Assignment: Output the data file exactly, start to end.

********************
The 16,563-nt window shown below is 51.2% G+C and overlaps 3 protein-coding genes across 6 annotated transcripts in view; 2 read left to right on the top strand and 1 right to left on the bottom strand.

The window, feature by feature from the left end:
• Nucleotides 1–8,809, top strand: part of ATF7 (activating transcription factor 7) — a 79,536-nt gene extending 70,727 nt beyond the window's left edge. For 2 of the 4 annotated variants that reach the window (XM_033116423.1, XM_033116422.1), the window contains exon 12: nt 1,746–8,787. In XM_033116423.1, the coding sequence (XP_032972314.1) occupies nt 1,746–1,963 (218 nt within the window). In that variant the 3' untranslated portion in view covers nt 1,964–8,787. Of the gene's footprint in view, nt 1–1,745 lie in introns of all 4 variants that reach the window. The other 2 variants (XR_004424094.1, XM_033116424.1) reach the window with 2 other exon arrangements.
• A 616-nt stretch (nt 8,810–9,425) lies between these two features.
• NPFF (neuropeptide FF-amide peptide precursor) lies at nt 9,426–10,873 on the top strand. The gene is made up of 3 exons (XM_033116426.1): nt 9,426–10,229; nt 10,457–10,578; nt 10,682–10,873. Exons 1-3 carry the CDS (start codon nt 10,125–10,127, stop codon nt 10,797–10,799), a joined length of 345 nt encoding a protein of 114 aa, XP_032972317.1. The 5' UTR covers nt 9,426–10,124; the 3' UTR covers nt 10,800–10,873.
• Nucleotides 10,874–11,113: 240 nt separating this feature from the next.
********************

The 16,563-nt window shown below is 51.2% G+C and overlaps 3 protein-coding genes across 6 annotated transcripts in view; 2 read left to right on the top strand and 1 right to left on the bottom strand.

The window, feature by feature from the left end:
• Nucleotides 1–8,809, top strand: part of ATF7 (activating transcription factor 7) — a 79,536-nt gene extending 70,727 nt beyond the window's left edge. For 2 of the 4 annotated variants that reach the window (XM_033116423.1, XM_033116422.1), the window contains exon 12: nt 1,746–8,787. In XM_033116423.1, the coding sequence (XP_032972314.1) occupies nt 1,746–1,963 (218 nt within the window). In that variant the 3' untranslated portion in view covers nt 1,964–8,787. Of the gene's footprint in view, nt 1–1,745 lie in introns of all 4 variants that reach the window. The other 2 variants (XR_004424094.1, XM_033116424.1) reach the window with 2 other exon arrangements.
• A 616-nt stretch (nt 8,810–9,425) lies between these two features.
• NPFF (neuropeptide FF-amide peptide precursor) lies at nt 9,426–10,873 on the top strand. The gene is made up of 3 exons (XM_033116426.1): nt 9,426–10,229; nt 10,457–10,578; nt 10,682–10,873. Exons 1-3 carry the CDS (start codon nt 10,125–10,127, stop codon nt 10,797–10,799), a joined length of 345 nt encoding a protein of 114 aa, XP_032972317.1. The 5' UTR covers nt 9,426–10,124; the 3' UTR covers nt 10,800–10,873.
• Nucleotides 10,874–11,113: 240 nt separating this feature from the next.